By Maria-Luisa Rivero, Angela Ralli
This selection of seven papers stories vital facets of the syntax of Albanian, Bulgarian, Greek, and Rumanian from a comparative standpoint in keeping with present linguistic frameworks, together with the Minimalist application. subject matters addressed contain regulate, elevating, and obviation, negation, noun word constitution, clitic pronouns, and verb flow.
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Extra resources for Comparative Syntax of the Balkan Languages
Negative fusion" Another set of negation facts to be considered here is more of the other sort, that is, interesting from the perspective of comparative linguistics of the Balkans (as opposed to comparative Balkan linguistics). At issue here is a phenomenon that can be referred to as "negative fusion": the joining of a negative marker with a verb to form a single word unit. An example from earlier stages of English is Old English nille 'not wants', which represents the negative marker ne fused with wille 'he/she wants'.
Returning to the matter of the potential Balkanological import of these comparisons made between Greek and Albanian with regard to their m-negators, crucial to any insights here is consideration of the historical development of these various functions in these languages. The following observations are critical in the evaluation of these facts. First, all of the functions in (7) for mi(n) are found in Ancient Greek for me except for ( 7 f ) : in the entirety of the Ancient Greek corpus, there are no instances of the independent usage of me expressing negative actions, such as prohibitions, except in ellipsis, where it occurs with other words, as in (7i).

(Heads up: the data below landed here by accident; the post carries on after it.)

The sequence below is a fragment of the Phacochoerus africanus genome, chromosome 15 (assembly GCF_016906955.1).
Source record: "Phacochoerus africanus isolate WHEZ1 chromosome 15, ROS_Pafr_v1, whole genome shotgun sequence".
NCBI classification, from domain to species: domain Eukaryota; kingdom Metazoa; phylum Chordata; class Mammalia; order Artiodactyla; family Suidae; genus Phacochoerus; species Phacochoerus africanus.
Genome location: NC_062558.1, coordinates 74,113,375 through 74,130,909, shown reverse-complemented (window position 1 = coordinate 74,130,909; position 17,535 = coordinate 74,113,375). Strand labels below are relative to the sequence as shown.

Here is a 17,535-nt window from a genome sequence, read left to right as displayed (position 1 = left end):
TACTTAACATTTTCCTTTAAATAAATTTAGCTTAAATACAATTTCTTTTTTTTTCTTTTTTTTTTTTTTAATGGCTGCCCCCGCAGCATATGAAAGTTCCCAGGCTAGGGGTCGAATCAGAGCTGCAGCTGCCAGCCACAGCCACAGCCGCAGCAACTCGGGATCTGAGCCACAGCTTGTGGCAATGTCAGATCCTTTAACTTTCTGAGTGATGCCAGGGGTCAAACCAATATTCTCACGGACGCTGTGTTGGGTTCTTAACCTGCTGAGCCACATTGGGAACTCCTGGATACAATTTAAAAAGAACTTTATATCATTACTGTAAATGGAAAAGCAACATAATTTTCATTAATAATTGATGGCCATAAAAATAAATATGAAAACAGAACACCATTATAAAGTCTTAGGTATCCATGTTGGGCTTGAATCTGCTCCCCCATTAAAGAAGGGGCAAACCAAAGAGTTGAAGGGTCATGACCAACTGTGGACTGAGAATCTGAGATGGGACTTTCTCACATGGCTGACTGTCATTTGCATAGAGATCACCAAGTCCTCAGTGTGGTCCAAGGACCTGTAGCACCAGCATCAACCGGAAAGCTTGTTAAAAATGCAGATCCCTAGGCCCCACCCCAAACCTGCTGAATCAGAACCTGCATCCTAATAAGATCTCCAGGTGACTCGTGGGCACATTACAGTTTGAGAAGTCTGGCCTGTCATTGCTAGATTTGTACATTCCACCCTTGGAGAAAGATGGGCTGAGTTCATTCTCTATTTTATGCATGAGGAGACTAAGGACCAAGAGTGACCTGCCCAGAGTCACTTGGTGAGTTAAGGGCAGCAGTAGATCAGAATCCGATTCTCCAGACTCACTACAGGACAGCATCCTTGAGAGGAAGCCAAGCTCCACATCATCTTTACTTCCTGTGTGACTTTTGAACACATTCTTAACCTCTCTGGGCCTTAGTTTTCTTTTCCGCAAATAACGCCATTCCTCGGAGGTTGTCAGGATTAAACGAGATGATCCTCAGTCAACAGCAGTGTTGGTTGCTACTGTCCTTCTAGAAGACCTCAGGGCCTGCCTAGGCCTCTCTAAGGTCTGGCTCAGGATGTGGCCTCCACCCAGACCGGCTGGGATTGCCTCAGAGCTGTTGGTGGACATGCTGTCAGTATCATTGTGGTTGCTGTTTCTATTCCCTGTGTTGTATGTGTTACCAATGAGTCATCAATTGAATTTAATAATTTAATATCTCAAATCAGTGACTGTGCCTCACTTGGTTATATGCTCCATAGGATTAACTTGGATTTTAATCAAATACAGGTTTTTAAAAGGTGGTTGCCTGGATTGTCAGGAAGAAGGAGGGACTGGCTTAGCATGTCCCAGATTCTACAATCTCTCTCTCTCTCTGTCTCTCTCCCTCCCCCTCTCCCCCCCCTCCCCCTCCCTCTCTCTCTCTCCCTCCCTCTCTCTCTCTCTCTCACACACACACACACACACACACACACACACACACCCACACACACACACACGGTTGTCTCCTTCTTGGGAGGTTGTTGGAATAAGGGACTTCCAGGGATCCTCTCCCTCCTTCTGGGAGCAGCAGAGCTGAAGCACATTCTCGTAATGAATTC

Thus one finds njama 'there is no', from the verb 'have', in Belorussian; ne treated as a prefix on the verb in both Czech and Slovak; special negated forms in Serbian of 'want', 'have', 'can', and 'be'; and so forth. ~ Moreover, this situation is not surprising, since the oldest available Slavic, Old Church Slavonic, shows fused forms of "be', for example, nesnib I am not' (= *ne + esmi). Looking more widely yet, one can note cases of negative fusion throughout Indo-European, such as Latin nolo I do not want' (= *ne + wolo 'want'), or Old Irish ni "is not' (from *nest < *ne + est).